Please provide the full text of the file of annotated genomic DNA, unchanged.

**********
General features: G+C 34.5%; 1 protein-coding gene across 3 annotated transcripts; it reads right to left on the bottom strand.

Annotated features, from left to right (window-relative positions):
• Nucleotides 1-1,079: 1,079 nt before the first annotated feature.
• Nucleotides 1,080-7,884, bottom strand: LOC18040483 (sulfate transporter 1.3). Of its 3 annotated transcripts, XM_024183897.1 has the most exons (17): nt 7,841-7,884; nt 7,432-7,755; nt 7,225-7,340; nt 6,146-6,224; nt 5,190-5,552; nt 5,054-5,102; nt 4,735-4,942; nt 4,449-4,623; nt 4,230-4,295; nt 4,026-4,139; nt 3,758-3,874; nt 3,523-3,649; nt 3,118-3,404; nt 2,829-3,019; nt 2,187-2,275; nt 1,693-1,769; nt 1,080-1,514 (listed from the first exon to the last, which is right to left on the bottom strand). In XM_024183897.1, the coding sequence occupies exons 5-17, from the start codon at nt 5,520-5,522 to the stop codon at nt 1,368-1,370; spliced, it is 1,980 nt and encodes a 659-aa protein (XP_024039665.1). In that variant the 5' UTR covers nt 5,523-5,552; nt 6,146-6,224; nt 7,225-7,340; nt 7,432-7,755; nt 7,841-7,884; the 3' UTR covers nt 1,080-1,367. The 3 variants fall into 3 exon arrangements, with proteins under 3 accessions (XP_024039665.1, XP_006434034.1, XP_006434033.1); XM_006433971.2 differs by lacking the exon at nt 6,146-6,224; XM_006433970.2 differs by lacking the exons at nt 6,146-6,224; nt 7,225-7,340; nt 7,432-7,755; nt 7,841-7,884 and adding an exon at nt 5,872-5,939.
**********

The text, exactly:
General features: G+C 34.5%; 1 protein-coding gene across 3 annotated transcripts; it reads right to left on the bottom strand.

Annotated features, from left to right (window-relative positions):
• Nucleotides 1-1,079: 1,079 nt before the first annotated feature.
• Nucleotides 1,080-7,884, bottom strand: LOC18040483 (sulfate transporter 1.3). Of its 3 annotated transcripts, XM_024183897.1 has the most exons (17): nt 7,841-7,884; nt 7,432-7,755; nt 7,225-7,340; nt 6,146-6,224; nt 5,190-5,552; nt 5,054-5,102; nt 4,735-4,942; nt 4,449-4,623; nt 4,230-4,295; nt 4,026-4,139; nt 3,758-3,874; nt 3,523-3,649; nt 3,118-3,404; nt 2,829-3,019; nt 2,187-2,275; nt 1,693-1,769; nt 1,080-1,514 (listed from the first exon to the last, which is right to left on the bottom strand). In XM_024183897.1, the coding sequence occupies exons 5-17, from the start codon at nt 5,520-5,522 to the stop codon at nt 1,368-1,370; spliced, it is 1,980 nt and encodes a 659-aa protein (XP_024039665.1). In that variant the 5' UTR covers nt 5,523-5,552; nt 6,146-6,224; nt 7,225-7,340; nt 7,432-7,755; nt 7,841-7,884; the 3' UTR covers nt 1,080-1,367. The 3 variants fall into 3 exon arrangements, with proteins under 3 accessions (XP_024039665.1, XP_006434034.1, XP_006434033.1); XM_006433971.2 differs by lacking the exon at nt 6,146-6,224; XM_006433970.2 differs by lacking the exons at nt 6,146-6,224; nt 7,225-7,340; nt 7,432-7,755; nt 7,841-7,884 and adding an exon at nt 5,872-5,939.